Challenging Times Are Times of Great Opportunity for Idaho

Monday, September 27 2010

MOSCOW, Idaho – In a fall address today to the University of Idaho’s statewide community, President Duane Nellis said that while “these certainly are challenging, but promising times,” he has confidence about the future because the state’s land-grant institution is making progress by shaping its own destiny.

Nellis’ address to the university's statewide community comes just six weeks into the 2010-11 academic year. He called on the university’s faculty, staff and students to answer his call for unified action to make the case for the importance of higher education and for the university’s distinctive statewide mission.

“We serve the citizens of all of Idaho … [and] we spur economic growth,” Nellis said. “Our mission of teaching, research and outreach is at the heart of the land-grant charter … [and] we educate teachers, lawyers, scientists, architects, artisans and the first professions of all types.”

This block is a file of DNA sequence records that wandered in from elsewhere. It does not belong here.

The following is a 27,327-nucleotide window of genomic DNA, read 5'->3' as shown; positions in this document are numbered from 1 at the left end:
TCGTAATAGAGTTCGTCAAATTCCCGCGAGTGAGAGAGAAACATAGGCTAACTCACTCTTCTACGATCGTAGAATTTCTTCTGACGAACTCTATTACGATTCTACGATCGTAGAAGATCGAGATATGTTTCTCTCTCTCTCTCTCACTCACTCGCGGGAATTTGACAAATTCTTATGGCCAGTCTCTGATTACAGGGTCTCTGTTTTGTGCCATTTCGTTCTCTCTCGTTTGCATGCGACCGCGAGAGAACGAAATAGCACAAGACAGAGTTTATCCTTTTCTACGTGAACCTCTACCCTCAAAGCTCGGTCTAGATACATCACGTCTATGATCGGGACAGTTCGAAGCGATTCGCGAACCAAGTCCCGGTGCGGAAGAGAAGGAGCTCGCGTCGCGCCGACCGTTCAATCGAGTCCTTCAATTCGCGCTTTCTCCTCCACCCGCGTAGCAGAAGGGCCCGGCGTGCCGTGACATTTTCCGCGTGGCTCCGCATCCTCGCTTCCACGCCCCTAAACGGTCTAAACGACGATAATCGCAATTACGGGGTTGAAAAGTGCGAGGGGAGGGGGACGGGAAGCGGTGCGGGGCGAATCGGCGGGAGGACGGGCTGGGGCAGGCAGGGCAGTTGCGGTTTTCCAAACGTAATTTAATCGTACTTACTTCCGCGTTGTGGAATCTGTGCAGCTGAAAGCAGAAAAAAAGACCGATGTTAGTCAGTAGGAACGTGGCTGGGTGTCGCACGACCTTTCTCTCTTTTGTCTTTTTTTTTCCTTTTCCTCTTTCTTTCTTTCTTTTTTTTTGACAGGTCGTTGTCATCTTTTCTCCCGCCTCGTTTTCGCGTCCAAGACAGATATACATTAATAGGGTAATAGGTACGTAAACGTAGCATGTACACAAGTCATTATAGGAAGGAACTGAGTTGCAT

He outlined 10 “critical areas for progress,” which include:
• Stabilizing the university’s budget by continuing “to develop better planning methods and more sustainable budgeting systems” to help “increase revenues, maintain quality and build our institution for the future.”

• Educating the state about Senate Joint Resolution 101 – or SJR 101, which will be on the state's ballot this November. The amendment would change the state’s constitution to allow the University of Idaho to charge tuition, as is currently the case at all other public colleges and universities in the state. Those dollars then could directly support classroom instruction. This provides the university with more flexibility in the allocation of funds.

• Preparing for a full three-year law program in Boise, building upon the just-started third-year program. Each program location for the statewide College of Law would draw on distinct, but complementary specialty areas.